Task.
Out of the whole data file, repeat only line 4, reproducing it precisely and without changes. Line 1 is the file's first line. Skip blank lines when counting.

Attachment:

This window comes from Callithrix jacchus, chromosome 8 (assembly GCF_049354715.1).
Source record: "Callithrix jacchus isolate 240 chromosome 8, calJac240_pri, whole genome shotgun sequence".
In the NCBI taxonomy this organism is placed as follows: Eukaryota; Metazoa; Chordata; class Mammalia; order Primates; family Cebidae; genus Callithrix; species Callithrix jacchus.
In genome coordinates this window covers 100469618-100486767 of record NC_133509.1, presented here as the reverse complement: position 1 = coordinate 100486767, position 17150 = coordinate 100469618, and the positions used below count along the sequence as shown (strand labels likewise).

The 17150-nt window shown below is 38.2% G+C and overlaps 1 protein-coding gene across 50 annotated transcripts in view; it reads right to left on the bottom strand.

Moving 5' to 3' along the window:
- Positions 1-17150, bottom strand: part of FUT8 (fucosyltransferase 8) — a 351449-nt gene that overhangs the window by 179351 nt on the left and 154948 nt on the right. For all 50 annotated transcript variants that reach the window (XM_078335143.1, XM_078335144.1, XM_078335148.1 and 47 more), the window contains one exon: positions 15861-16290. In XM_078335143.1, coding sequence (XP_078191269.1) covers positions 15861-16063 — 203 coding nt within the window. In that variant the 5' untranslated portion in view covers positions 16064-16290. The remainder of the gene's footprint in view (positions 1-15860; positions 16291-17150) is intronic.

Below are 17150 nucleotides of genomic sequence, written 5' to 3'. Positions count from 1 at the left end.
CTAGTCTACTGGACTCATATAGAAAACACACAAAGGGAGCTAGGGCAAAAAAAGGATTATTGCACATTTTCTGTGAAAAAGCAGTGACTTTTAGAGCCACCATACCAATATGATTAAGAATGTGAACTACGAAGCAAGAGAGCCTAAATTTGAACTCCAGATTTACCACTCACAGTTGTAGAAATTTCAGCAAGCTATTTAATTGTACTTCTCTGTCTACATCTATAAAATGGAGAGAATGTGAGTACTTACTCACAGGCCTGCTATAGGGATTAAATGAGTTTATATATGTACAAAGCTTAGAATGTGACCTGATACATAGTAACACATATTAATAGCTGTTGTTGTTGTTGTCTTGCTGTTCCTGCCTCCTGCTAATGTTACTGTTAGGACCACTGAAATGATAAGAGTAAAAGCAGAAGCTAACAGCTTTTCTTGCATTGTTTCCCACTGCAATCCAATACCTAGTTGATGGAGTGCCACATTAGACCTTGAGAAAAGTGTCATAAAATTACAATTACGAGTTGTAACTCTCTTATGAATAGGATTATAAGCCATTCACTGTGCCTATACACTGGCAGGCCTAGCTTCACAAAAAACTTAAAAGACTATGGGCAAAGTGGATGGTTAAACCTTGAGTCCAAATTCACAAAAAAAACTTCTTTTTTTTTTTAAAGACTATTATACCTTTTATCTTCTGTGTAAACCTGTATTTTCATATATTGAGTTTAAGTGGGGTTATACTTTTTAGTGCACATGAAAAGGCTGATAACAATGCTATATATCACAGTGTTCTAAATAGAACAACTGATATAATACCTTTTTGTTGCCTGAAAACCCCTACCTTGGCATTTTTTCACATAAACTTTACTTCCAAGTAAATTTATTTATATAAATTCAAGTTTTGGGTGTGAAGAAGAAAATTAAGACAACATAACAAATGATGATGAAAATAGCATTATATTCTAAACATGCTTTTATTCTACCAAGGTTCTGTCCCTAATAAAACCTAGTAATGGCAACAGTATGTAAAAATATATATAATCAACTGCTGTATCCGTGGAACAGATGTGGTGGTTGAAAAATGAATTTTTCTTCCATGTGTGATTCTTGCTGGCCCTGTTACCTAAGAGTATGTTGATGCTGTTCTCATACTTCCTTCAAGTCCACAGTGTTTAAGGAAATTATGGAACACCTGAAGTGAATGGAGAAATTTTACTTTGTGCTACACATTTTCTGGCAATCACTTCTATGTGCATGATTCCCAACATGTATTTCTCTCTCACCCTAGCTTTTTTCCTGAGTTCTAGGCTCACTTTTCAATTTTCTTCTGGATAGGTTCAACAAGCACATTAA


In genome coordinates this window covers 100469618-100486767 of record NC_133509.1, presented here as the reverse complement: position 1 = coordinate 100486767, position 17150 = coordinate 100469618, and the positions used below count along the sequence as shown (strand labels likewise).